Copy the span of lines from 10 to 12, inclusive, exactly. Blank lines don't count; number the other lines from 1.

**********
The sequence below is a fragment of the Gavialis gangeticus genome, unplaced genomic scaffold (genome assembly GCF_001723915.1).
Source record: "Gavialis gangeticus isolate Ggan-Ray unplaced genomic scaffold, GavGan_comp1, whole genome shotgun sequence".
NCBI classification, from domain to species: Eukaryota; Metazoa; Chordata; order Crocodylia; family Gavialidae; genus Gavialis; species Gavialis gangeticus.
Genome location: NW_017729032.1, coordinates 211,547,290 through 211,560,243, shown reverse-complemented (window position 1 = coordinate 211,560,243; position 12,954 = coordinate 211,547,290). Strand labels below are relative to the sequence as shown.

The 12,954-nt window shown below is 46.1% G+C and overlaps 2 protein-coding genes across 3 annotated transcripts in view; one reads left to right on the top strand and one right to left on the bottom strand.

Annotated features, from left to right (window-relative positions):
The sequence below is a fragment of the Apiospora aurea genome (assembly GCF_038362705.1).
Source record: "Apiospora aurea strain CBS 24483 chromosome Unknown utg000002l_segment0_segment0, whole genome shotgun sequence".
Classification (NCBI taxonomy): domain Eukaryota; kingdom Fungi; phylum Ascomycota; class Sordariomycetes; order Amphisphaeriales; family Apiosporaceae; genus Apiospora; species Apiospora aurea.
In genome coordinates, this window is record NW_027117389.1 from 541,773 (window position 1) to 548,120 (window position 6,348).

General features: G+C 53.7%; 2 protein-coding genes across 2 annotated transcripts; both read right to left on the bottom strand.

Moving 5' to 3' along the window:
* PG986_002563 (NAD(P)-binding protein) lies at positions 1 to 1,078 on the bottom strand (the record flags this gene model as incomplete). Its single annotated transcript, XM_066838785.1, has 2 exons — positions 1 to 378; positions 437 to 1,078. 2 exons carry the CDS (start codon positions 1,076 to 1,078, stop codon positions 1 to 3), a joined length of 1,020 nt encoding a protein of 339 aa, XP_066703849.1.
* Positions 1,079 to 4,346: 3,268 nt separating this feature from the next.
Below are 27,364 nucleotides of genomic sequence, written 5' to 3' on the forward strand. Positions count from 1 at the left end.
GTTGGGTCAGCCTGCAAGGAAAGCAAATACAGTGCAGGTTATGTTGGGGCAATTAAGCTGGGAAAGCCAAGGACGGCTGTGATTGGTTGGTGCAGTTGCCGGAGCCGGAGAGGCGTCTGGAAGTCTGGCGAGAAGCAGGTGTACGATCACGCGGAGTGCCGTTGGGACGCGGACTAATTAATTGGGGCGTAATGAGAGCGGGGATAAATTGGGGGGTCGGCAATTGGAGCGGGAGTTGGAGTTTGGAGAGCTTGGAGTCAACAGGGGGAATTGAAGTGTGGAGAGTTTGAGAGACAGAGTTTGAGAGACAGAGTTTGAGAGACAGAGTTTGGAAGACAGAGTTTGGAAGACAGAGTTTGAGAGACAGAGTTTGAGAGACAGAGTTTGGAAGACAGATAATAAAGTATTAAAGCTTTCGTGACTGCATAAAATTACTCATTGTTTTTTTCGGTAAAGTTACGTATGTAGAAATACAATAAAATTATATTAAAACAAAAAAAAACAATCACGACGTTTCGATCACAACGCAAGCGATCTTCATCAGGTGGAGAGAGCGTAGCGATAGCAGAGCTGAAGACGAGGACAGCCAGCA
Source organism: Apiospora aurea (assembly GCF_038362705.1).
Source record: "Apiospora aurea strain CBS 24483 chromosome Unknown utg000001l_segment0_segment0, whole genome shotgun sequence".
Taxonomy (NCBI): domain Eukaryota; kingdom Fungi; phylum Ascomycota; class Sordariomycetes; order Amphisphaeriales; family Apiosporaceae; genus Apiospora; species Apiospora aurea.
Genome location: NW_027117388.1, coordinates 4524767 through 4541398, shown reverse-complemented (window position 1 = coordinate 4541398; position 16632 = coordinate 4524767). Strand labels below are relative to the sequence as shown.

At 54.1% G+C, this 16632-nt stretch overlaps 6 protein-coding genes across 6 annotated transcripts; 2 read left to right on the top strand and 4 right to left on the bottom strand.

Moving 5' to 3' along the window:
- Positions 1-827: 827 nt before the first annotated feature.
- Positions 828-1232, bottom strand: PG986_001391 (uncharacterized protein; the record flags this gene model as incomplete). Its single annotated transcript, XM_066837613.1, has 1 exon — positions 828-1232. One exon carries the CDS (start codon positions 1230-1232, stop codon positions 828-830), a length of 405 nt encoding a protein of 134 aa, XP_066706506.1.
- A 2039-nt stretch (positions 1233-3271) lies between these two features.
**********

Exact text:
In genome coordinates, this window is record NW_027117389.1 from 541,773 (window position 1) to 548,120 (window position 6,348).

General features: G+C 53.7%; 2 protein-coding genes across 2 annotated transcripts; both read right to left on the bottom strand.

Moving 5' to 3' along the window: